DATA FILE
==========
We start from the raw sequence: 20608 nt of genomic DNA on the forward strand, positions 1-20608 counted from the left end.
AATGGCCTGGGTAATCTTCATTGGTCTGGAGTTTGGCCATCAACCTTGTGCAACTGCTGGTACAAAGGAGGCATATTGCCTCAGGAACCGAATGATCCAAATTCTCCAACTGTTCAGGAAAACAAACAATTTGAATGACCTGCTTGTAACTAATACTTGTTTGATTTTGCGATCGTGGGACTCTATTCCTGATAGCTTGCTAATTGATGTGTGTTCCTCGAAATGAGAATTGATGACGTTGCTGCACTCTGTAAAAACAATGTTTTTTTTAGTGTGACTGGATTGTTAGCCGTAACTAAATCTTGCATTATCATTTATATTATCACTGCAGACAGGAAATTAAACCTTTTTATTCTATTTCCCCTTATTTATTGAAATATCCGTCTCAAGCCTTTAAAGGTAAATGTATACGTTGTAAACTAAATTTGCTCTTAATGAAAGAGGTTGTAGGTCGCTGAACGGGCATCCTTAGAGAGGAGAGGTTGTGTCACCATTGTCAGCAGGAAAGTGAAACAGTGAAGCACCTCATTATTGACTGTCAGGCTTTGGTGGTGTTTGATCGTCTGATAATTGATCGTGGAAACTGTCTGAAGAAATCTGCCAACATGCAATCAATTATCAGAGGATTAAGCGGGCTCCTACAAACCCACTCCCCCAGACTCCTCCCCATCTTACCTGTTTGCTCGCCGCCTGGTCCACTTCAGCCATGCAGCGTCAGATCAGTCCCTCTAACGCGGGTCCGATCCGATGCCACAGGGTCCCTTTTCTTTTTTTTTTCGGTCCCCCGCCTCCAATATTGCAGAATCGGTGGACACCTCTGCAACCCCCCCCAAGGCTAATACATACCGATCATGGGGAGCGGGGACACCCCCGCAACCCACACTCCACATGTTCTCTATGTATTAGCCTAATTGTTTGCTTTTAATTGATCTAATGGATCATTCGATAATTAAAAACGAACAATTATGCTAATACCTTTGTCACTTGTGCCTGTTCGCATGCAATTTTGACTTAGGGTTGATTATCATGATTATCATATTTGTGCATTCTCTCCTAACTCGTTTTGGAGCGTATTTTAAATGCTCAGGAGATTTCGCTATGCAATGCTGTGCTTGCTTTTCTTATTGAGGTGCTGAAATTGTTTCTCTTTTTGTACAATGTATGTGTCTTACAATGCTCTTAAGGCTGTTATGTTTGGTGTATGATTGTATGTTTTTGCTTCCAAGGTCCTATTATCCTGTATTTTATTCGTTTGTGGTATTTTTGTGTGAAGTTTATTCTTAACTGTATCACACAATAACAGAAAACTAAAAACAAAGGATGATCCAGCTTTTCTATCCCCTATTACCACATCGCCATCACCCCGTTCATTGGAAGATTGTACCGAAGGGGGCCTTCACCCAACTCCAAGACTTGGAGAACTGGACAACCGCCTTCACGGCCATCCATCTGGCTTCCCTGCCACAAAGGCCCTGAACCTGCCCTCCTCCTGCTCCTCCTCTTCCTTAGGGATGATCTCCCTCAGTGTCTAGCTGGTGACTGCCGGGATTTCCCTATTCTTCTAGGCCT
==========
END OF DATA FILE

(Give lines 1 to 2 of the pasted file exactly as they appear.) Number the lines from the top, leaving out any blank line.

We start from the raw sequence: 20608 nt of genomic DNA on the forward strand, positions 1-20608 counted from the left end.
AATGGCCTGGGTAATCTTCATTGGTCTGGAGTTTGGCCATCAACCTTGTGCAACTGCTGGTACAAAGGAGGCATATTGCCTCAGGAACCGAATGATCCAAATTCTCCAACTGTTCAGGAAAACAAACAATTTGAATGACCTGCTTGTAACTAATACTTGTTTGATTTTGCGATCGTGGGACTCTATTCCTGATAGCTTGCTAATTGATGTGTGTTCCTCGAAATGAGAATTGATGACGTTGCTGCACTCTGTAAAAACAATGTTTTTTTTAGTGTGACTGGATTGTTAGCCGTAACTAAATCTTGCATTATCATTTATATTATCACTGCAGACAGGAAATTAAACCTTTTTATTCTATTTCCCCTTATTTATTGAAATATCCGTCTCAAGCCTTTAAAGGTAAATGTATACGTTGTAAACTAAATTTGCTCTTAATGAAAGAGGTTGTAGGTCGCTGAACGGGCATCCTTAGAGAGGAGAGGTTGTGTCACCATTGTCAGCAGGAAAGTGAAACAGTGAAGCACCTCATTATTGACTGTCAGGCTTTGGTGGTGTTTGATCGTCTGATAATTGATCGTGGAAACTGTCTGAAGAAATCTGCCAACATGCAATCAATTATCAGAGGATTAAGCGGGCTCCTACAAACCCACTCCCCCAGACTCCTCCCCATCTTACCTGTTTGCTCGCCGCCTGGTCCACTTCAGCCATGCAGCGTCAGATCAGTCCCTCTAACGCGGGTCCGATCCGATGCCACAGGGTCCCTTTTCTTTTTTTTTTCGGTCCCCCGCCTCCAATATTGCAGAATCGGTGGACACCTCTGCAACCCCCCCCAAGGCTAATACATACCGATCATGGGGAGCGGGGACACCCCCGCAACCCACACTCCACATGTTCTCTATGTATTAGCCTAATTGTTTGCTTTTAATTGATCTAATGGATCATTCGATAATTAAAAACGAACAATTATGCTAATACCTTTGTCACTTGTGCCTGTTCGCATGCAATTTTGACTTAGGGTTGATTATCATGATTATCATATTTGTGCATTCTCTCCTAACTCGTTTTGGAGCGTATTTTAAATGCTCAGGAGATTTCGCTATGCAATGCTGTGCTTGCTTTTCTTATTGAGGTGCTGAAATTGTTTCTCTTTTTGTACAATGTATGTGTCTTACAATGCTCTTAAGGCTGTTATGTTTGGTGTATGATTGTATGTTTTTGCTTCCAAGGTCCTATTATCCTGTATTTTATTCGTTTGTGGTATTTTTGTGTGAAGTTTATTCTTAACTGTATCACACAATAACAGAAAACTAAAAACAAAGGATGATCCAGCTTTTCTATCCCCTATTACCACATCGCCATCACCCCGTTCATTGGAAGATTGTACCGAAGGGGGCCTTCACCCAACTCCAAGACTTGGAGAACTGGACAACCGCCTTCACGGCCATCCATCTGGCTTCCCTGCCACAAAGGCCCTGAACCTGCCCTCCTCCTGCTCCTCCTCTTCCTTAGGGATGATCTCCCTCAGTGTCTAGCTGGTGACTGCCGGGATTTCCCTATTCTTCTAGGCCT